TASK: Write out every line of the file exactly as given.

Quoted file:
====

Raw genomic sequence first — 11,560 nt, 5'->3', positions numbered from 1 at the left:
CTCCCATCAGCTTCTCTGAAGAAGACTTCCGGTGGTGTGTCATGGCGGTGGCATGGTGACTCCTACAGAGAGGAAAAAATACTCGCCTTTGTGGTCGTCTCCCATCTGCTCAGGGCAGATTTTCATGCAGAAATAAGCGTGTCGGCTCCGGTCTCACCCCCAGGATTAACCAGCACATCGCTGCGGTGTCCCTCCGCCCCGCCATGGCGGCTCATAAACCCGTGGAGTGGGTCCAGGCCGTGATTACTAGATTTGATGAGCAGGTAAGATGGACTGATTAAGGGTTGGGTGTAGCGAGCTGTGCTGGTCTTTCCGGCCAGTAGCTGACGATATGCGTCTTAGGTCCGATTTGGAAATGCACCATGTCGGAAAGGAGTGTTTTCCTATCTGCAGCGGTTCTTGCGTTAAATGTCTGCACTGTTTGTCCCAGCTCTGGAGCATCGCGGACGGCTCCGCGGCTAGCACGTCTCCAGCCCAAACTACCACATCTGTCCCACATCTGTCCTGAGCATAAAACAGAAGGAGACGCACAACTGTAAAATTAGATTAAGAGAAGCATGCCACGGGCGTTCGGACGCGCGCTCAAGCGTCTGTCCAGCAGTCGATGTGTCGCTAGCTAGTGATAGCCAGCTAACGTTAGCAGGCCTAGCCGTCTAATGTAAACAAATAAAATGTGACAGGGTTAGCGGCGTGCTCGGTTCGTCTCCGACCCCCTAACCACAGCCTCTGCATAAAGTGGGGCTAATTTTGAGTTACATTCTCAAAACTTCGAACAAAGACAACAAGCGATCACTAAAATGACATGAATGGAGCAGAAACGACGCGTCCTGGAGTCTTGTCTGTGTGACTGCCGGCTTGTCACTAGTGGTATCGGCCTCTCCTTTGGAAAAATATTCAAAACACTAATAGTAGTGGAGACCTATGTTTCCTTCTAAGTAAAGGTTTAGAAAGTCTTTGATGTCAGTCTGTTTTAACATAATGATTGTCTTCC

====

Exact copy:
Raw genomic sequence first — 11,560 nt, 5'->3', positions numbered from 1 at the left:
CTCCCATCAGCTTCTCTGAAGAAGACTTCCGGTGGTGTGTCATGGCGGTGGCATGGTGACTCCTACAGAGAGGAAAAAATACTCGCCTTTGTGGTCGTCTCCCATCTGCTCAGGGCAGATTTTCATGCAGAAATAAGCGTGTCGGCTCCGGTCTCACCCCCAGGATTAACCAGCACATCGCTGCGGTGTCCCTCCGCCCCGCCATGGCGGCTCATAAACCCGTGGAGTGGGTCCAGGCCGTGATTACTAGATTTGATGAGCAGGTAAGATGGACTGATTAAGGGTTGGGTGTAGCGAGCTGTGCTGGTCTTTCCGGCCAGTAGCTGACGATATGCGTCTTAGGTCCGATTTGGAAATGCACCATGTCGGAAAGGAGTGTTTTCCTATCTGCAGCGGTTCTTGCGTTAAATGTCTGCACTGTTTGTCCCAGCTCTGGAGCATCGCGGACGGCTCCGCGGCTAGCACGTCTCCAGCCCAAACTACCACATCTGTCCCACATCTGTCCTGAGCATAAAACAGAAGGAGACGCACAACTGTAAAATTAGATTAAGAGAAGCATGCCACGGGCGTTCGGACGCGCGCTCAAGCGTCTGTCCAGCAGTCGATGTGTCGCTAGCTAGTGATAGCCAGCTAACGTTAGCAGGCCTAGCCGTCTAATGTAAACAAATAAAATGTGACAGGGTTAGCGGCGTGCTCGGTTCGTCTCCGACCCCCTAACCACAGCCTCTGCATAAAGTGGGGCTAATTTTGAGTTACATTCTCAAAACTTCGAACAAAGACAACAAGCGATCACTAAAATGACATGAATGGAGCAGAAACGACGCGTCCTGGAGTCTTGTCTGTGTGACTGCCGGCTTGTCACTAGTGGTATCGGCCTCTCCTTTGGAAAAATATTCAAAACACTAATAGTAGTGGAGACCTATGTTTCCTTCTAAGTAAAGGTTTAGAAAGTCTTTGATGTCAGTCTGTTTTAACATAATGATTGTCTTCC